People have often asked me if I hope to make my own shochu brand in the U.S. Truth is, the idea never crossed my mind until people started asking and even after that I had no such interest. I’m fascinated by shochu and love to experience the process, but I have no illusions that I could make a shochu in the U.S. that would approach the quality and complexity of what’s available from Japan already. Fortunately, not all Americans think the same way, which brings us to Sodo Spirits.
Enter KC Sheehan, a strapping gen-Xer who has decided to go into the shochu business in Washington State’s booming craft distillery industry. KC admits he had no particular love for shochu over other spirits when he began the process, but was enticed by the idea of making America’s first shochu and making it using traditional Japanese distilling processes. He and his wife opened a 2 “man” operation, Sodo Spirits, in an industrial park near the Seattle Mariners’ Safeco Field.
Using all Washington state local ingredients save koji imported from Japan and ginger from warmer climes, Mr. and Mrs. Sheehan have begun making small batch, hand-crafted barley shochu in a beautiful copper still. To save on man power and elbow grease the still is elevated on a platform above the distillery floor to make cleaning easier, letting gravity do much of the work.
Quickly realizing that shochu is a completely unrecognized class of spirits in the U.S., Sodo Spirits established the Even Star brand intended to provide flavored shochu cocktail mixers rather than traditional barley shochu. The main brand is made with fresh rosemary from the Sheehan’s garden, which is added to the still just before distillation. The resulting product is almost a shochu genever (herbed distillate from the Netherlands). Quite flavorful and aromatic on its own or on the rocks, but adding an interesting depth to any cocktail.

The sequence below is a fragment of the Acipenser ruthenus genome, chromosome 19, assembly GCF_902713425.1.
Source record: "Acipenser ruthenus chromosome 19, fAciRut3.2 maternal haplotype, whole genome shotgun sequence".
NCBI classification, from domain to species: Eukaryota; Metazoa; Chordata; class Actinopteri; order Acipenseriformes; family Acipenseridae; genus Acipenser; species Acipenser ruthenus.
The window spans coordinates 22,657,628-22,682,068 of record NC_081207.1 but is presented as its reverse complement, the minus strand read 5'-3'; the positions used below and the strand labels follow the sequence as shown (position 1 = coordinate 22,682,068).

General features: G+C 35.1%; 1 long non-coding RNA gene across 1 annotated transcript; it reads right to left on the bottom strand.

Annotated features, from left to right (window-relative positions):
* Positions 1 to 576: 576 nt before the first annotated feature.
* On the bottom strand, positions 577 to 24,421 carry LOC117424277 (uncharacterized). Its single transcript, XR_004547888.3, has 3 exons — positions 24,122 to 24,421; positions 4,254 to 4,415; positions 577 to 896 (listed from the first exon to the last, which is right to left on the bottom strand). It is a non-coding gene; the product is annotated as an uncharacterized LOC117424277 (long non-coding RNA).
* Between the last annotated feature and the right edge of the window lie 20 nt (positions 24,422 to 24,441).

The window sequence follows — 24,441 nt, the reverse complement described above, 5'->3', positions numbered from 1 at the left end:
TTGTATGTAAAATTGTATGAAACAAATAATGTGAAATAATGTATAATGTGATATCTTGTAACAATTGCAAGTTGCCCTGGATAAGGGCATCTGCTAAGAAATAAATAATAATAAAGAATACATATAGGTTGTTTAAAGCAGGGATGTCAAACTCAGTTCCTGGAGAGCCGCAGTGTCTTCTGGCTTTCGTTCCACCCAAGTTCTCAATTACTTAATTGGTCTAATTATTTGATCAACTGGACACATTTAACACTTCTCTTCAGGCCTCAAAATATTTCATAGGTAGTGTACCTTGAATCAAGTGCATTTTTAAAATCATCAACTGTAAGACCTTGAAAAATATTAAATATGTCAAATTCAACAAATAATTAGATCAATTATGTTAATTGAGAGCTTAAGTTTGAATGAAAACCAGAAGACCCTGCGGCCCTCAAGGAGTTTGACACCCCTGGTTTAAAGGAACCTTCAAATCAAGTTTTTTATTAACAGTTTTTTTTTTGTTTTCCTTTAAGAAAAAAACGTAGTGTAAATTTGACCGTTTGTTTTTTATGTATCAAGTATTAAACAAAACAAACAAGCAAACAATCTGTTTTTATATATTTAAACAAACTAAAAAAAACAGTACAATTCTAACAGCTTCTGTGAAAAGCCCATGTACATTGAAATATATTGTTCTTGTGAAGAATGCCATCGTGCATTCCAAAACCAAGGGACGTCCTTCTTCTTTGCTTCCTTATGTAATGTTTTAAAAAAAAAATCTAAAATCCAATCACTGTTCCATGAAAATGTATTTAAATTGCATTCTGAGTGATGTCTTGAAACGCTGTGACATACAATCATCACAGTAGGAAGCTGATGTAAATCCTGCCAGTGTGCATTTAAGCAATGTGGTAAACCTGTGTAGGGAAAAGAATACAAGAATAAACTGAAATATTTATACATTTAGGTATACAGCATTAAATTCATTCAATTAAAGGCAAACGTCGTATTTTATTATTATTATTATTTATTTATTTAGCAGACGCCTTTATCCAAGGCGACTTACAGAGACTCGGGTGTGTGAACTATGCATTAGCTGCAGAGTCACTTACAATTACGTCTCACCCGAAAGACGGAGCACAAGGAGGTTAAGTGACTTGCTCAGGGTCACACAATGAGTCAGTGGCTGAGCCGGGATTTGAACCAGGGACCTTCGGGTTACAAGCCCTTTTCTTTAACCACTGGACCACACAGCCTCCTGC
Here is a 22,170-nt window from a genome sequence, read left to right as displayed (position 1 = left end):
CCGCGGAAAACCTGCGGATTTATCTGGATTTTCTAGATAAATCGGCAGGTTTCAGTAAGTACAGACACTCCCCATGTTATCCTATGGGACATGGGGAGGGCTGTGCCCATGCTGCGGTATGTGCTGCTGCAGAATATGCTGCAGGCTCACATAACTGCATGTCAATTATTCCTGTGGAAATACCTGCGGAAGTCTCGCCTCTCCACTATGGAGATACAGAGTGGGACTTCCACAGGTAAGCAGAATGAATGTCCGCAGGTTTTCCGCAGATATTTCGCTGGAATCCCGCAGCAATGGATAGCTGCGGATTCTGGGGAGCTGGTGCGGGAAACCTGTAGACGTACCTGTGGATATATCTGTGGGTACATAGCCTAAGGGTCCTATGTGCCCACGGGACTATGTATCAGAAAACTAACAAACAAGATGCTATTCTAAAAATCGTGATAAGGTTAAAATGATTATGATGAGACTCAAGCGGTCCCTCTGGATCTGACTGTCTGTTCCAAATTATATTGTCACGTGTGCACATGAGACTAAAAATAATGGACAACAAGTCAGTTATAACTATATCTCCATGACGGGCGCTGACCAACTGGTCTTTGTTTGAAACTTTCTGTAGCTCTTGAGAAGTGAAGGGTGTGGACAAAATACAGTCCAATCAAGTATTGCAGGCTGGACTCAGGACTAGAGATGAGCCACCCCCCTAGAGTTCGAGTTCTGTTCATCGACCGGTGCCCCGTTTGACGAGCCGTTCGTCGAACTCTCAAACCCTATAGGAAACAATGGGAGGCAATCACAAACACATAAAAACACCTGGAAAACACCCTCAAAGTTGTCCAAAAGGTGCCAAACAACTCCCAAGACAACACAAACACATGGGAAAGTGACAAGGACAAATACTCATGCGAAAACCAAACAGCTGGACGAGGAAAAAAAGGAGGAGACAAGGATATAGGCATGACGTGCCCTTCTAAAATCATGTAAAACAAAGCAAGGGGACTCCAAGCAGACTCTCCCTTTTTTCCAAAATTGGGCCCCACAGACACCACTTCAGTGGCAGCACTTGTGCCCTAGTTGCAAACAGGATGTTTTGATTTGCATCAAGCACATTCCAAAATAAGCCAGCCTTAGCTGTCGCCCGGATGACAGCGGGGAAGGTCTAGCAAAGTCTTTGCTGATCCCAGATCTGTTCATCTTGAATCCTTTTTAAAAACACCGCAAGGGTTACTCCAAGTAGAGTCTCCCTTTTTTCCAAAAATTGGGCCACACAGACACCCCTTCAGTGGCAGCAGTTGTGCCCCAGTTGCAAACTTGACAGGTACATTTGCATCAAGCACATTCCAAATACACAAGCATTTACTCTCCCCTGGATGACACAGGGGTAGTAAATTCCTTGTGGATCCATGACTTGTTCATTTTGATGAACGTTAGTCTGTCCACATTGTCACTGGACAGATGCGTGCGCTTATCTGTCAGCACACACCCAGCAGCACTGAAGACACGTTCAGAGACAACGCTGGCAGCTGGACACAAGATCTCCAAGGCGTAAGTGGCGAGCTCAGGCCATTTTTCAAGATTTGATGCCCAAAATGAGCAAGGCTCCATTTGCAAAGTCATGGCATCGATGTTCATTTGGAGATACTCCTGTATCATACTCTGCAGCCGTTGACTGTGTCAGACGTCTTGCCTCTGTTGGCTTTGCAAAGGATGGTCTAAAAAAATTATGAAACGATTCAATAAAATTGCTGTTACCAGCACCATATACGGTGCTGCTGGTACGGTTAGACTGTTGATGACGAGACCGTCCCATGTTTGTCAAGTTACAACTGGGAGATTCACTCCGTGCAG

Realizing this 25% ABV shochu may be a little light for an American cocktail drinker’s palate, subsequent varieties have bumped up the alcohol to 30%. Ginger, chile, and mint flavored shochus are now also available. The mint is also grown in the Sheehan’s garden. It would be hard to pick a favorite among these 3 as they’re all so different. The mint has a minty nose, but mild flavor. The ginger is strongly scented and flavored. The chile pepper hits the nose with force, but gives just the barest hint of chiles in the finish without the heat you might get from a chile infused shochu. The unique distillation process, which avoids infusion, results in these interesting combinations.
Finally, Sodo has begun barrel aging their shochu, resulting in a nice whiskey-like barley shochu that so many shochu drinkers are familiar with thanks to brands like Kannoko or Kakushigura.
Mr. Sheehan was kind enough to let me try a sample of their barley shochu without the rosemary or other added ingredients and it tastes every bit the part of a classic barley shochu in the spirit of Tenpai. It didn’t have the richness or depth of a Yamanomori, or the clean crisp flavor of iichiko, but all in all it was a nice example of the style given the fact that it’s being produced by Americans in urban Seattle.
If you have a chance to visit Seattle, the distillery is definitely worth the time. Distillery tours are conducted daily noon to 4pm on the hour. To schedule, send KC an email at firstname.lastname@example.org. Address is 2228 Occidental Avenue South, Seattle, WA, 98134.
Cool start-up with an interesting lineup and lots of great information on their site! Sadly, it seems the market still has a ways to go since they’re closing their doors in September (posted on their facebook page in late August).